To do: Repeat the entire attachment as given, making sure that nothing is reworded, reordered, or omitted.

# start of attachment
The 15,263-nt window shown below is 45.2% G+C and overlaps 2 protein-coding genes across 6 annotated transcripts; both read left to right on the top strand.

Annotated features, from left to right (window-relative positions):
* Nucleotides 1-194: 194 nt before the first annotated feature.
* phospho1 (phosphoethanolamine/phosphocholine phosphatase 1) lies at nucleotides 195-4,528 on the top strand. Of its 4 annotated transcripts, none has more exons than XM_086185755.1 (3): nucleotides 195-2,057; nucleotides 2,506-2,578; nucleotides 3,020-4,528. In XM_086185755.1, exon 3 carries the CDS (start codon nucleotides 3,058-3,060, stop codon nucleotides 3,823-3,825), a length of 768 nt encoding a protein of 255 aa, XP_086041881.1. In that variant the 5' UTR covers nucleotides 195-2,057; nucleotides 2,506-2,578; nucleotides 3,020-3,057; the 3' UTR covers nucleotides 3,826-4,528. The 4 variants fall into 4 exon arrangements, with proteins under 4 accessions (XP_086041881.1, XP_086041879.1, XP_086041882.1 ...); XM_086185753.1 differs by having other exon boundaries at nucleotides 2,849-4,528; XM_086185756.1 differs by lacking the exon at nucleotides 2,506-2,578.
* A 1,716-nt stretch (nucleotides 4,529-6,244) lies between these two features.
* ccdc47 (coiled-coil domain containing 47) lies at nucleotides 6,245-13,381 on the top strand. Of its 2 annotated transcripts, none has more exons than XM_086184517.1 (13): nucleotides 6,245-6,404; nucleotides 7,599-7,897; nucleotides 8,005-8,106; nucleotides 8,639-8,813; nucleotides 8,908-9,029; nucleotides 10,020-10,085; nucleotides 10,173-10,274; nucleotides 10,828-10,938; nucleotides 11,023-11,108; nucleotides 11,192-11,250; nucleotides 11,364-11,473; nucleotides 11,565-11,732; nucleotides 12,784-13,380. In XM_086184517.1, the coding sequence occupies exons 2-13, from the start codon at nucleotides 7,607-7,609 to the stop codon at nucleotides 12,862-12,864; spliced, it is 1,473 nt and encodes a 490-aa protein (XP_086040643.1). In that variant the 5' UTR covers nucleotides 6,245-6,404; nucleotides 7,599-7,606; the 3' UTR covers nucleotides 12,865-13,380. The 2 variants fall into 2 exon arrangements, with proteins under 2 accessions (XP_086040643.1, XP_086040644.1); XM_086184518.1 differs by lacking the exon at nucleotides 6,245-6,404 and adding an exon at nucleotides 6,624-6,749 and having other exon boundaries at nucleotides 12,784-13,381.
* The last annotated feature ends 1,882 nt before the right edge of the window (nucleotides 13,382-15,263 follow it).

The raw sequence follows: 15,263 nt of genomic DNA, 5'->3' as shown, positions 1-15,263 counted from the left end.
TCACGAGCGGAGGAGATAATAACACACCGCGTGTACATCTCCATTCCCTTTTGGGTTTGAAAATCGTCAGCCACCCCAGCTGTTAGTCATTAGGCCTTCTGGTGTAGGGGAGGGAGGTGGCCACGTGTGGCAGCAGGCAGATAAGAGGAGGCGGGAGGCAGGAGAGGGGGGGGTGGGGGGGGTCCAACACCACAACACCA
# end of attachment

The 15,263-nt window shown below is 45.2% G+C and overlaps 2 protein-coding genes across 6 annotated transcripts; both read left to right on the top strand.

Annotated features, from left to right (window-relative positions):
* Nucleotides 1-194: 194 nt before the first annotated feature.
* phospho1 (phosphoethanolamine/phosphocholine phosphatase 1) lies at nucleotides 195-4,528 on the top strand. Of its 4 annotated transcripts, none has more exons than XM_086185755.1 (3): nucleotides 195-2,057; nucleotides 2,506-2,578; nucleotides 3,020-4,528. In XM_086185755.1, exon 3 carries the CDS (start codon nucleotides 3,058-3,060, stop codon nucleotides 3,823-3,825), a length of 768 nt encoding a protein of 255 aa, XP_086041881.1. In that variant the 5' UTR covers nucleotides 195-2,057; nucleotides 2,506-2,578; nucleotides 3,020-3,057; the 3' UTR covers nucleotides 3,826-4,528. The 4 variants fall into 4 exon arrangements, with proteins under 4 accessions (XP_086041881.1, XP_086041879.1, XP_086041882.1 ...); XM_086185753.1 differs by having other exon boundaries at nucleotides 2,849-4,528; XM_086185756.1 differs by lacking the exon at nucleotides 2,506-2,578.
* A 1,716-nt stretch (nucleotides 4,529-6,244) lies between these two features.
* ccdc47 (coiled-coil domain containing 47) lies at nucleotides 6,245-13,381 on the top strand. Of its 2 annotated transcripts, none has more exons than XM_086184517.1 (13): nucleotides 6,245-6,404; nucleotides 7,599-7,897; nucleotides 8,005-8,106; nucleotides 8,639-8,813; nucleotides 8,908-9,029; nucleotides 10,020-10,085; nucleotides 10,173-10,274; nucleotides 10,828-10,938; nucleotides 11,023-11,108; nucleotides 11,192-11,250; nucleotides 11,364-11,473; nucleotides 11,565-11,732; nucleotides 12,784-13,380. In XM_086184517.1, the coding sequence occupies exons 2-13, from the start codon at nucleotides 7,607-7,609 to the stop codon at nucleotides 12,862-12,864; spliced, it is 1,473 nt and encodes a 490-aa protein (XP_086040643.1). In that variant the 5' UTR covers nucleotides 6,245-6,404; nucleotides 7,599-7,606; the 3' UTR covers nucleotides 12,865-13,380. The 2 variants fall into 2 exon arrangements, with proteins under 2 accessions (XP_086040643.1, XP_086040644.1); XM_086184518.1 differs by lacking the exon at nucleotides 6,245-6,404 and adding an exon at nucleotides 6,624-6,749 and having other exon boundaries at nucleotides 12,784-13,381.
* The last annotated feature ends 1,882 nt before the right edge of the window (nucleotides 13,382-15,263 follow it).

The raw sequence follows: 15,263 nt of genomic DNA, 5'->3' as shown, positions 1-15,263 counted from the left end.
TCACGAGCGGAGGAGATAATAACACACCGCGTGTACATCTCCATTCCCTTTTGGGTTTGAAAATCGTCAGCCACCCCAGCTGTTAGTCATTAGGCCTTCTGGTGTAGGGGAGGGAGGTGGCCACGTGTGGCAGCAGGCAGATAAGAGGAGGCGGGAGGCAGGAGAGGGGGGGGTGGGGGGGGTCCAACACCACAACACCA